• Subject: RE: Proportion of programming languages on AS400
  • From: Terry Richardson <RichardsonT@xxxxxxxxx>
  • Date: Mon, 22 Nov 1999 09:10:52 -0500


"Nothing in particular.  It just made me laugh.  If IBM had any RPG
expertise you'd think the examples they provide in the manuals would be a
little better than the 20 year old crap they do publish.  Hmmm?"

This reminded me of an IBM application we bought to run on our System/38 at
a prior employer.  It was a hotel reservation/guest accounting package, and
many big hotels/resorts bought this package.  It worked, but was d*** near
unmaintainable, thanks to fluky coding practices, lots of branching, and a
main module that was over 16000 lines of RPG!  Be thankful they didn't use
this as an example.

Terry Richardson
Sr. P/A
The Orvis Company, Inc.
802-362-8663


        -----Original Message-----
        From:   Simon Coulter [SMTP:shc@flybynight.com.au]
        Sent:   Monday, November 22, 1999 6:27 AM
        To:     MIDRANGE-L@midrange.com
        Subject:        Re: Proportion of programming languages on AS400


        Hello Booth,

        Nothing in particular.  It just made me laugh.  If IBM had any RPG
expertise you'd think the 
        examples they provide in the manuals would be a little better than
the 20 year old crap they 
        do publish.  Hmmm?

        While there MAY have been one or two very early IBM products written
in RPG (I vaugely recall 
        something on V1 using RPG), RPG is hardly qualified for systems
programming.  Systems were 
        being written long before C came along (and C was first implemented
in assembly until those 
        two who shall remain nameless had enough to assemble a C compiler
written in C -- an example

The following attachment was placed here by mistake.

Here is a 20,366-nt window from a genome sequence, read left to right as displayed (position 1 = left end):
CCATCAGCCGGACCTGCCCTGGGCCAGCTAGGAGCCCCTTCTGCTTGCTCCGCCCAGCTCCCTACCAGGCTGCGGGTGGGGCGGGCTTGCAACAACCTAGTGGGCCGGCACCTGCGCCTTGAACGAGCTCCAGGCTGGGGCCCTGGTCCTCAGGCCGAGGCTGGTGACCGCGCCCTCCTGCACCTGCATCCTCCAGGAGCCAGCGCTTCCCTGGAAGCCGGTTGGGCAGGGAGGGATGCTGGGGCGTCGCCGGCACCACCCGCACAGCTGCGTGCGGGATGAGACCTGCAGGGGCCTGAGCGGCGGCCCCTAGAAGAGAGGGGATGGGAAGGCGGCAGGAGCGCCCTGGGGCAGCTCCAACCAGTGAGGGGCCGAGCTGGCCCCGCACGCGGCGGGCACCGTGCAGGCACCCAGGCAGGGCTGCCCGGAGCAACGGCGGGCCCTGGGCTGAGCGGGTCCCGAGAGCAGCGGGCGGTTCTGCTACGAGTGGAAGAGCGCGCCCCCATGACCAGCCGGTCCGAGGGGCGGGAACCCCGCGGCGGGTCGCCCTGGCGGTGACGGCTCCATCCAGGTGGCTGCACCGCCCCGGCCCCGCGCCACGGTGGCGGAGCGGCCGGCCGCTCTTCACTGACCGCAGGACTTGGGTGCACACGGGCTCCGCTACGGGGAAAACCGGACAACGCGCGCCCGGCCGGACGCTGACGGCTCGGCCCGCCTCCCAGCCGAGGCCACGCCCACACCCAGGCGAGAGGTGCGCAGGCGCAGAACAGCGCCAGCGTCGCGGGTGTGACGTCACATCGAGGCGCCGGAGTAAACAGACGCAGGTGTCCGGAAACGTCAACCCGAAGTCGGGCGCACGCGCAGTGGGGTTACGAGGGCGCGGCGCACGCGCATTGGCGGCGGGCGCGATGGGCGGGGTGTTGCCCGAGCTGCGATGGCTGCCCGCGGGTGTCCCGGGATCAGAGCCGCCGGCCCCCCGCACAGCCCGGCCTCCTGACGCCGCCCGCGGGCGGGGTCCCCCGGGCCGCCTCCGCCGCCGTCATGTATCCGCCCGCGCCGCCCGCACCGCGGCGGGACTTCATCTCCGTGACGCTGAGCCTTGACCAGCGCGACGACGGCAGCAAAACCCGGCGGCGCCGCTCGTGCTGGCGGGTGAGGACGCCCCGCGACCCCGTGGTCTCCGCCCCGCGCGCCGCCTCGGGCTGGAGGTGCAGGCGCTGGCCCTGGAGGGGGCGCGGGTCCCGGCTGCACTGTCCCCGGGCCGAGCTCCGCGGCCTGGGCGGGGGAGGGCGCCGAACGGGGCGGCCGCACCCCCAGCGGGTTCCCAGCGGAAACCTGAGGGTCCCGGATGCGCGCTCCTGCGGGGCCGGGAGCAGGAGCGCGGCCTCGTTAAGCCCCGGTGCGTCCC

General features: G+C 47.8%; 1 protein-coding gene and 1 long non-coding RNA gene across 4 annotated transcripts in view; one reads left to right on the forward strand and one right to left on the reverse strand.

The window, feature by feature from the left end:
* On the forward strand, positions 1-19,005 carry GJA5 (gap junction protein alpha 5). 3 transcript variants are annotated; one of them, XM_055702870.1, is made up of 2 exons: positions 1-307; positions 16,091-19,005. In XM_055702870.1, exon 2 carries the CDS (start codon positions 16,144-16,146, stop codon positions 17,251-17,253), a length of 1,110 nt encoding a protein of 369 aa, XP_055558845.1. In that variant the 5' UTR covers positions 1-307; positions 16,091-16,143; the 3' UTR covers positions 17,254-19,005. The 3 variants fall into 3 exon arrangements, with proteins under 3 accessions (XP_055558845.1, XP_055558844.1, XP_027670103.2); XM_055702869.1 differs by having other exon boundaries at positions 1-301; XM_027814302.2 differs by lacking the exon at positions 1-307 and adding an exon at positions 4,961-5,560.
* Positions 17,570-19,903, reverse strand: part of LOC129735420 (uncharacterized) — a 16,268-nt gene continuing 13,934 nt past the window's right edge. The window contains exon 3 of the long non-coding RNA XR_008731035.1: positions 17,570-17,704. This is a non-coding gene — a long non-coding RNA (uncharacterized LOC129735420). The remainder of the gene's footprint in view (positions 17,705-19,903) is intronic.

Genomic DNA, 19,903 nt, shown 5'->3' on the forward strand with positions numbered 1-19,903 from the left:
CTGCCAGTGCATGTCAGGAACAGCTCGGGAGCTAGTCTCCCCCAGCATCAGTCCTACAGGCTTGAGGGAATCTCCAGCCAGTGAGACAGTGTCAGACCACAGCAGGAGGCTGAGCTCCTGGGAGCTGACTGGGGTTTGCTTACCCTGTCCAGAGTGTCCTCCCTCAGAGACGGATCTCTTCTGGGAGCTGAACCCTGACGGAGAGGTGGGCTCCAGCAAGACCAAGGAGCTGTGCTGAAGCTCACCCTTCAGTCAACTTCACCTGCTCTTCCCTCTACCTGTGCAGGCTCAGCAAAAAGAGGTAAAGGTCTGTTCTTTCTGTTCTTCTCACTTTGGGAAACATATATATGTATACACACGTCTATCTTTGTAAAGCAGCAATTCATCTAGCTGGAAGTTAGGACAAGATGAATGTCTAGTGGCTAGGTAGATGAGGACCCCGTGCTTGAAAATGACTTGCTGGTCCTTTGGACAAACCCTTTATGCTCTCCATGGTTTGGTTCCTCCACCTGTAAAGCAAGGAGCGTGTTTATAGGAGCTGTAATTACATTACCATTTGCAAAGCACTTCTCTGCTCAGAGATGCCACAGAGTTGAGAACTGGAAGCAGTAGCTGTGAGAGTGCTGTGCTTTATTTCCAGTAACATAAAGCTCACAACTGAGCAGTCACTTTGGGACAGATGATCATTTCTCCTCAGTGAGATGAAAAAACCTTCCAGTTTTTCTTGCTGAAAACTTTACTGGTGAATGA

of the proverbial bootstrap).  IBM used to do everything itself.
Its own hardware, software, 
        compilers, etc, etc, but that has been changing over the last few
years.

        Most IBM development was done using macro assembly languages or some
derivative of PL/1 (PL/X, 
        PL/X86, PL/MI, PL/AS).  New development for the AS/400 is done
mostly in C unless the existing 
        code base is in PL/MI ('cause the bean counters think they get a
greater return on their 
        investment in bodies if they don't have to teach graduates a new
language.  The argument goes 
        something like this: They graduate knowing C don't they, and of
course, their professors 
        taught them to program rather than simply complete assignments,
right?  So if we write code in 
        C then our new hires will be productive from day one rather than
spending some months with a 
        mentor learning about PL/MI and the AS/400.  Pointy-haired bosses
strike again!)

        OS/400 and it's LPPs are written in many languages:  Query
Management is written in Modula2 
        (supplied by Logitech), Query Manager is written in PL/MI, except
for the prompted editor 
        which is C, SLIC is written in C++.  I believe there was even a
Snobol compiler for the S/38 
        which never saw the outside world.  Some screens use UIM, some are
still DDS.

        Regards,
        Simon Coulter.

        
         FlyByNight Software         AS/400 Technical Specialists       
         Eclipse the competition - run your business on an IBM AS/400.  
                                                                        
         Phone: +61 3 9419 0175      Mobile: +61 0411 091 400           
         Fax:   +61 3 9419 0175      mailto: shc@flybynight.com.au      
                                                                        
         Windoze should not be open at Warp speed.                      
        
        //--- forwarded letter
-------------------------------------------------------
        > X-Mailer: Lotus Notes Release 5.0.1b September 30, 1999
        > Date: Sun, 21 Nov 1999 14:23:24 -0500
        > From: boothm@earth.goddard.edu
        > To: MIDRANGE-L@midrange.com
        > Reply-To: MIDRANGE-L@midrange.com
        > Cc: none
        > Subject: Proportion of programming languages on AS400

        > 
        > oh.  Glad to bring happiness to a curmudgeon.   Was any one part
funnier 
        > than the other parts?
        > 
        > I swear that I remember this from way back in the early 1970s.
What 
        > language were they using then?  Isn't C and C++ much newer than
the 1970s?
        > 
        > _______________________
        > Booth Martin
        > boothm@earth.goddard.edu
        > http://www.spy.net/~booth

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